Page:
The concept of media piracy is nothing new – from the time of floppy discs and cassettes, the unauthorised duplication and sale of music, movies and other IP has been rampant and near-impossible to curb. With the rise of the World Wide Web, digital media piracy has only become easier to partake and facilitate. However, media giants have begun to slowly but surely hit back in recent times.
The OTT industry is no stranger to piracy – in fact, the industry is expected to lose over $50 billion worldwide because of digital media theft over the next year. However, as service providers take steps to protect their content with each passing day, the fight against piracy is progressing, with support from third parties such as the Stop Online Piracy Act, the Global IP Center and the Alliance for Creativity and Entertainment (ACE).
In June 2020, ACE enabled the shutdown and seizure of domains owned by ‘Area 51’, a highly popular IPTV streaming service that infringed upon content from platforms such as Netflix and Prime Video, among others. As a part of the closure, the proprietors of ‘Area 51’ were to desist from continuing their operations entirely. However, ‘Area 51’ played the role of the predecessor to newer IPTV services such as ‘Singularity Media’ and ‘Digital Unicorn Media’.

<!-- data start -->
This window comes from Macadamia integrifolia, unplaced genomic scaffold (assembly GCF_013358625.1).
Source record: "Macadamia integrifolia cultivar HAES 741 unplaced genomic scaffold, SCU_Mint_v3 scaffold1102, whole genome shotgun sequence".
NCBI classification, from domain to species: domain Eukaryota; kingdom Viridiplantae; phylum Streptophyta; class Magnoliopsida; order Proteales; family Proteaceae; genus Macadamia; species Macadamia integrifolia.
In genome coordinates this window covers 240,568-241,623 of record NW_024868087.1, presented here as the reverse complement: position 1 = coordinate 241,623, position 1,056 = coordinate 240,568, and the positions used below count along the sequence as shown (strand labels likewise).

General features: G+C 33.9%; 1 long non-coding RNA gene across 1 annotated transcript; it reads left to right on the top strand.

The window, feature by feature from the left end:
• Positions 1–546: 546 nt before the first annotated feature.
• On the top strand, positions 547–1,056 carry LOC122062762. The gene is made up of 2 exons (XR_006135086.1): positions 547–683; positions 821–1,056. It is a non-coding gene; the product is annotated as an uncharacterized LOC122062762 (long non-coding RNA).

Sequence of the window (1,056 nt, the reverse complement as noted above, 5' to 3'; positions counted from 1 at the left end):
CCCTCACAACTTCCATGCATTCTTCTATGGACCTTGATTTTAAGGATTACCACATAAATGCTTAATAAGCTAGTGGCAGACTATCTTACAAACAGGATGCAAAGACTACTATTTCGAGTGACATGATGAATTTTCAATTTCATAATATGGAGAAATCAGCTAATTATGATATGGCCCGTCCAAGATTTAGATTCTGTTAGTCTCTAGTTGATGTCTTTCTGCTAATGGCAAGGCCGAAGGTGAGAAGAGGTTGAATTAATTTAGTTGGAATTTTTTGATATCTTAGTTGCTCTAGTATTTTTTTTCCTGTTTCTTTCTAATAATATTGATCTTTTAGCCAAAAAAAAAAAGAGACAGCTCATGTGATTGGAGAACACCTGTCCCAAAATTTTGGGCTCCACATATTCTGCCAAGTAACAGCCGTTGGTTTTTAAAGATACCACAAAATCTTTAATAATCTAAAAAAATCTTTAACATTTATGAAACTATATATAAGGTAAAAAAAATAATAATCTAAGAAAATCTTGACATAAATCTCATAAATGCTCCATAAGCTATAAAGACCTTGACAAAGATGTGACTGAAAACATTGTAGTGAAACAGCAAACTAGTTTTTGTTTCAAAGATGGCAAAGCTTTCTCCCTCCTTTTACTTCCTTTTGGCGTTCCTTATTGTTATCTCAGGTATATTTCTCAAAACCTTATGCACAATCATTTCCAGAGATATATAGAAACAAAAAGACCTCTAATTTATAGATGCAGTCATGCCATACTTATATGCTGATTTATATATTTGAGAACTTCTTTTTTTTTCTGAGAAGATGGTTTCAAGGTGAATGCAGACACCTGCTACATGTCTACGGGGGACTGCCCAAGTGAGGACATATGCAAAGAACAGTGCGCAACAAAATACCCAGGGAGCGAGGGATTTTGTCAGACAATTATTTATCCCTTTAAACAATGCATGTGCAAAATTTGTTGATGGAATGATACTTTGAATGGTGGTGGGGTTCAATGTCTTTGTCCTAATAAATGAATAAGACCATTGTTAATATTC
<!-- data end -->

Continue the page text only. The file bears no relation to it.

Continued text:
Now, a large group of OTT service providers have taken collective legal action by means of a massive copyright infringement lawsuit against the man behind these services: Jason Tusa. Tusa, and his latest creation ‘Altered Carbon’, face significant consequences for violation of IP rights, direct copyright infringement, intentional copyright infringement, breach of contract, as well as other charges. He is also liable for damages and financial payments to the tune of $15 million, as well as possible imprisonment and fines.
The case against Tusa is just the latest in a series of legal retaliatory measures taken by media giants against piracy platforms. In 2018, the streaming service ‘Set TV’ was penalised in a multimillion dollar case for copyright infringement, and so was ‘Crystal Clear Media’ in 2020. In 2020, one of the largest online piracy groups in the world, Sparks Group, was dismantled by Eurojust and Europol. ACE itself has played a huge role, having shut down over 150 platforms that engaged in piracy since its creation in 2017. The tide has been turning over the past few years, and this trend is expected to ramp up in the near future, as more and more countries introduce stricter and tighter anti-piracy laws.
Losses to the tune of $15 million from the Jason Tusa case is only a tip of the proverbial iceberg; such is the estimated loss suffered by the OTT industry due to piracy. However, in the broader context, this does serve as a clear win, and a valuable precedent for future action against other entities. While instances of piracy have also risen along with the growth of the segment, the response is also slowly catching up. And OTT giants will not hesitate at retaliating against theft of their content.